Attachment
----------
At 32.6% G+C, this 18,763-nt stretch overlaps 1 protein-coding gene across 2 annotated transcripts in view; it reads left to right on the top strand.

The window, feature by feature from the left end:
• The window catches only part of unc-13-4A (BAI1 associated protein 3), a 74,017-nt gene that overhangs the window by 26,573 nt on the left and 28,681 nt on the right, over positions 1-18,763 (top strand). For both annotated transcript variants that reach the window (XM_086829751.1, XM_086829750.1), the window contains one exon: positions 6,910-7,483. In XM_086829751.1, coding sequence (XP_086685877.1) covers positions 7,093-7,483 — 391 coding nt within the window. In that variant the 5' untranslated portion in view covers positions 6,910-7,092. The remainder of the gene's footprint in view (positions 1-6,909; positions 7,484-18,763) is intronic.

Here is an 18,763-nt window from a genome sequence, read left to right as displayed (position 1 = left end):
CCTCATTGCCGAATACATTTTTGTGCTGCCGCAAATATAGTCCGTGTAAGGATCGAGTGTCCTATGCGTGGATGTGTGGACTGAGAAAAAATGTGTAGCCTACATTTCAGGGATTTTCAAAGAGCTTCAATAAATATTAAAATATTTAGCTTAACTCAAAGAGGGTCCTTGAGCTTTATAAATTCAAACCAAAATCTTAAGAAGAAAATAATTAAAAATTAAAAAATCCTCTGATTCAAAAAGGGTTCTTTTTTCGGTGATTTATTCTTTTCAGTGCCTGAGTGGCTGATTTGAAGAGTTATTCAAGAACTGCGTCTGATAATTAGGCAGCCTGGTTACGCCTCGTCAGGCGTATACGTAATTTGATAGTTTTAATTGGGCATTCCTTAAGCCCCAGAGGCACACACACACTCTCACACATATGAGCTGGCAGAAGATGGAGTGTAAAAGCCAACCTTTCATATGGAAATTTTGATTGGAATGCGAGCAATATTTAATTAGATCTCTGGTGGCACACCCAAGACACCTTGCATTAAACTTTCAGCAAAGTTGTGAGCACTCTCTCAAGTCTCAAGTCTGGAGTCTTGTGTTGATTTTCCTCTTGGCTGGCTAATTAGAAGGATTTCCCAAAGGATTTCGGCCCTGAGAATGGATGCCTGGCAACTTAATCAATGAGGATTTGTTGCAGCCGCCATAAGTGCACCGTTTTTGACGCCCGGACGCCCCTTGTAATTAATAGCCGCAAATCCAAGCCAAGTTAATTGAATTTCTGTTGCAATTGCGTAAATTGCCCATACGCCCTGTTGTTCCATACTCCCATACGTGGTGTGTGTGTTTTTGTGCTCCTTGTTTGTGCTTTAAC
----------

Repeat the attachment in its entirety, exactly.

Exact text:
At 32.6% G+C, this 18,763-nt stretch overlaps 1 protein-coding gene across 2 annotated transcripts in view; it reads left to right on the top strand.

The window, feature by feature from the left end:
• The window catches only part of unc-13-4A (BAI1 associated protein 3), a 74,017-nt gene that overhangs the window by 26,573 nt on the left and 28,681 nt on the right, over positions 1-18,763 (top strand). For both annotated transcript variants that reach the window (XM_086829751.1, XM_086829750.1), the window contains one exon: positions 6,910-7,483. In XM_086829751.1, coding sequence (XP_086685877.1) covers positions 7,093-7,483 — 391 coding nt within the window. In that variant the 5' untranslated portion in view covers positions 6,910-7,092. The remainder of the gene's footprint in view (positions 1-6,909; positions 7,484-18,763) is intronic.

Here is an 18,763-nt window from a genome sequence, read left to right as displayed (position 1 = left end):
CCTCATTGCCGAATACATTTTTGTGCTGCCGCAAATATAGTCCGTGTAAGGATCGAGTGTCCTATGCGTGGATGTGTGGACTGAGAAAAAATGTGTAGCCTACATTTCAGGGATTTTCAAAGAGCTTCAATAAATATTAAAATATTTAGCTTAACTCAAAGAGGGTCCTTGAGCTTTATAAATTCAAACCAAAATCTTAAGAAGAAAATAATTAAAAATTAAAAAATCCTCTGATTCAAAAAGGGTTCTTTTTTCGGTGATTTATTCTTTTCAGTGCCTGAGTGGCTGATTTGAAGAGTTATTCAAGAACTGCGTCTGATAATTAGGCAGCCTGGTTACGCCTCGTCAGGCGTATACGTAATTTGATAGTTTTAATTGGGCATTCCTTAAGCCCCAGAGGCACACACACACTCTCACACATATGAGCTGGCAGAAGATGGAGTGTAAAAGCCAACCTTTCATATGGAAATTTTGATTGGAATGCGAGCAATATTTAATTAGATCTCTGGTGGCACACCCAAGACACCTTGCATTAAACTTTCAGCAAAGTTGTGAGCACTCTCTCAAGTCTCAAGTCTGGAGTCTTGTGTTGATTTTCCTCTTGGCTGGCTAATTAGAAGGATTTCCCAAAGGATTTCGGCCCTGAGAATGGATGCCTGGCAACTTAATCAATGAGGATTTGTTGCAGCCGCCATAAGTGCACCGTTTTTGACGCCCGGACGCCCCTTGTAATTAATAGCCGCAAATCCAAGCCAAGTTAATTGAATTTCTGTTGCAATTGCGTAAATTGCCCATACGCCCTGTTGTTCCATACTCCCATACGTGGTGTGTGTGTTTTTGTGCTCCTTGTTTGTGCTTTAAC